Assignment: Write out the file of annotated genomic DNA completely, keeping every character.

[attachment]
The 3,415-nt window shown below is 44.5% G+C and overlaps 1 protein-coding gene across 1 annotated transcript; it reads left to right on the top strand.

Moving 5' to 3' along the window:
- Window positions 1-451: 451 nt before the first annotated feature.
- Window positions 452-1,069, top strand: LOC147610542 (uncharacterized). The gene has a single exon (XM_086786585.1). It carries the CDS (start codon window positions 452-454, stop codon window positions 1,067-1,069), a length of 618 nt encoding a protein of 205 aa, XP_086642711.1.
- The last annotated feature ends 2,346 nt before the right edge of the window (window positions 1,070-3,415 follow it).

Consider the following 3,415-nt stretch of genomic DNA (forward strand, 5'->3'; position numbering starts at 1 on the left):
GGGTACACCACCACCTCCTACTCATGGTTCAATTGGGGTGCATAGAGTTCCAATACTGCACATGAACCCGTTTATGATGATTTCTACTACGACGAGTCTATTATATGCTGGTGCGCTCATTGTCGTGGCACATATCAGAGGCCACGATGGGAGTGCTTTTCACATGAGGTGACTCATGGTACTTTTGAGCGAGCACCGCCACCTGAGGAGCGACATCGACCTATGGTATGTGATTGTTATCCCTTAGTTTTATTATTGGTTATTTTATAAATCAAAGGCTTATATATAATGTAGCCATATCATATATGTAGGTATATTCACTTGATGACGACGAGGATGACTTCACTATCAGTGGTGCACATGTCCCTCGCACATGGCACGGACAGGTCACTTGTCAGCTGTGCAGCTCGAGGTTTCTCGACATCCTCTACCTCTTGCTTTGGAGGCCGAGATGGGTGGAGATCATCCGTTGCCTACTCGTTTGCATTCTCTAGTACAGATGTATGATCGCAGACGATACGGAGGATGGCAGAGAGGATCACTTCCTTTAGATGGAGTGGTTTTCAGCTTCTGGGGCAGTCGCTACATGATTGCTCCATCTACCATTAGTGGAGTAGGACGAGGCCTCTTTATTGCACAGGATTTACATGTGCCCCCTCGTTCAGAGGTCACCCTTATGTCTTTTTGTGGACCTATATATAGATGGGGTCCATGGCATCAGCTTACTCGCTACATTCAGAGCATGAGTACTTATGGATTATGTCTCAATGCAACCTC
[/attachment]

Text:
The 3,415-nt window shown below is 44.5% G+C and overlaps 1 protein-coding gene across 1 annotated transcript; it reads left to right on the top strand.

Moving 5' to 3' along the window:
- Window positions 1-451: 451 nt before the first annotated feature.
- Window positions 452-1,069, top strand: LOC147610542 (uncharacterized). The gene has a single exon (XM_086786585.1). It carries the CDS (start codon window positions 452-454, stop codon window positions 1,067-1,069), a length of 618 nt encoding a protein of 205 aa, XP_086642711.1.
- The last annotated feature ends 2,346 nt before the right edge of the window (window positions 1,070-3,415 follow it).

Consider the following 3,415-nt stretch of genomic DNA (forward strand, 5'->3'; position numbering starts at 1 on the left):
GGGTACACCACCACCTCCTACTCATGGTTCAATTGGGGTGCATAGAGTTCCAATACTGCACATGAACCCGTTTATGATGATTTCTACTACGACGAGTCTATTATATGCTGGTGCGCTCATTGTCGTGGCACATATCAGAGGCCACGATGGGAGTGCTTTTCACATGAGGTGACTCATGGTACTTTTGAGCGAGCACCGCCACCTGAGGAGCGACATCGACCTATGGTATGTGATTGTTATCCCTTAGTTTTATTATTGGTTATTTTATAAATCAAAGGCTTATATATAATGTAGCCATATCATATATGTAGGTATATTCACTTGATGACGACGAGGATGACTTCACTATCAGTGGTGCACATGTCCCTCGCACATGGCACGGACAGGTCACTTGTCAGCTGTGCAGCTCGAGGTTTCTCGACATCCTCTACCTCTTGCTTTGGAGGCCGAGATGGGTGGAGATCATCCGTTGCCTACTCGTTTGCATTCTCTAGTACAGATGTATGATCGCAGACGATACGGAGGATGGCAGAGAGGATCACTTCCTTTAGATGGAGTGGTTTTCAGCTTCTGGGGCAGTCGCTACATGATTGCTCCATCTACCATTAGTGGAGTAGGACGAGGCCTCTTTATTGCACAGGATTTACATGTGCCCCCTCGTTCAGAGGTCACCCTTATGTCTTTTTGTGGACCTATATATAGATGGGGTCCATGGCATCAGCTTACTCGCTACATTCAGAGCATGAGTACTTATGGATTATGTCTCAATGCAACCTC